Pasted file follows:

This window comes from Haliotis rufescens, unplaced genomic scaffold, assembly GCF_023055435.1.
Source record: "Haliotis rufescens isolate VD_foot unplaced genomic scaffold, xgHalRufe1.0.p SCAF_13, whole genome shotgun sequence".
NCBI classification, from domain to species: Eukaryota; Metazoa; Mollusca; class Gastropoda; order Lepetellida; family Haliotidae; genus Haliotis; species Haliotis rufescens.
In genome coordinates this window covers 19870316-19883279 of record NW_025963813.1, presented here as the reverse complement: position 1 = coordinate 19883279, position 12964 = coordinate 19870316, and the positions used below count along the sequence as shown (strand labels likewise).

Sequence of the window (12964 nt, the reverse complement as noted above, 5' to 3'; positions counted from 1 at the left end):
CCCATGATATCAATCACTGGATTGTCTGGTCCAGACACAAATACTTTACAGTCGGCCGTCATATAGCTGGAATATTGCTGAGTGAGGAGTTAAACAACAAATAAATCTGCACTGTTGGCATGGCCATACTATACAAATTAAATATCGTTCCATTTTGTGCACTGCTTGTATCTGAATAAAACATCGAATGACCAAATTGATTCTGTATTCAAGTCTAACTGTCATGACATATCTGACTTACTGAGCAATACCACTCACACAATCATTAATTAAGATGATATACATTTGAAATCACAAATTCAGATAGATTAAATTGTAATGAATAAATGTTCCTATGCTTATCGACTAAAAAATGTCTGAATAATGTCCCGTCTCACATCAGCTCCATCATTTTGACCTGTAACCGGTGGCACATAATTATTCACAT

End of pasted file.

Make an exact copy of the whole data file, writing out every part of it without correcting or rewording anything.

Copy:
This window comes from Haliotis rufescens, unplaced genomic scaffold, assembly GCF_023055435.1.
Source record: "Haliotis rufescens isolate VD_foot unplaced genomic scaffold, xgHalRufe1.0.p SCAF_13, whole genome shotgun sequence".
NCBI classification, from domain to species: Eukaryota; Metazoa; Mollusca; class Gastropoda; order Lepetellida; family Haliotidae; genus Haliotis; species Haliotis rufescens.
In genome coordinates this window covers 19870316-19883279 of record NW_025963813.1, presented here as the reverse complement: position 1 = coordinate 19883279, position 12964 = coordinate 19870316, and the positions used below count along the sequence as shown (strand labels likewise).

Sequence of the window (12964 nt, the reverse complement as noted above, 5' to 3'; positions counted from 1 at the left end):
CCCATGATATCAATCACTGGATTGTCTGGTCCAGACACAAATACTTTACAGTCGGCCGTCATATAGCTGGAATATTGCTGAGTGAGGAGTTAAACAACAAATAAATCTGCACTGTTGGCATGGCCATACTATACAAATTAAATATCGTTCCATTTTGTGCACTGCTTGTATCTGAATAAAACATCGAATGACCAAATTGATTCTGTATTCAAGTCTAACTGTCATGACATATCTGACTTACTGAGCAATACCACTCACACAATCATTAATTAAGATGATATACATTTGAAATCACAAATTCAGATAGATTAAATTGTAATGAATAAATGTTCCTATGCTTATCGACTAAAAAATGTCTGAATAATGTCCCGTCTCACATCAGCTCCATCATTTTGACCTGTAACCGGTGGCACATAATTATTCACAT